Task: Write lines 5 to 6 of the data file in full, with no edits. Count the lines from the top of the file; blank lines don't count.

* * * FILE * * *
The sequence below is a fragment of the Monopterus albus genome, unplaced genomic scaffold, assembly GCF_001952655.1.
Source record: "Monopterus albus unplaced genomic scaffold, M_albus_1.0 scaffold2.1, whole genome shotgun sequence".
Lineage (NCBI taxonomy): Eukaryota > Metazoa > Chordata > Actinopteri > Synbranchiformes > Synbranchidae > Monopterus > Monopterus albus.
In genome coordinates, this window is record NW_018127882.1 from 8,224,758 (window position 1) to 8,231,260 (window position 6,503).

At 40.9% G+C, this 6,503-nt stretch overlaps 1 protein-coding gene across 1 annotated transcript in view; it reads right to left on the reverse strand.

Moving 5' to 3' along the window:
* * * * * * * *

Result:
At 40.9% G+C, this 6,503-nt stretch overlaps 1 protein-coding gene across 1 annotated transcript in view; it reads right to left on the reverse strand.

Moving 5' to 3' along the window: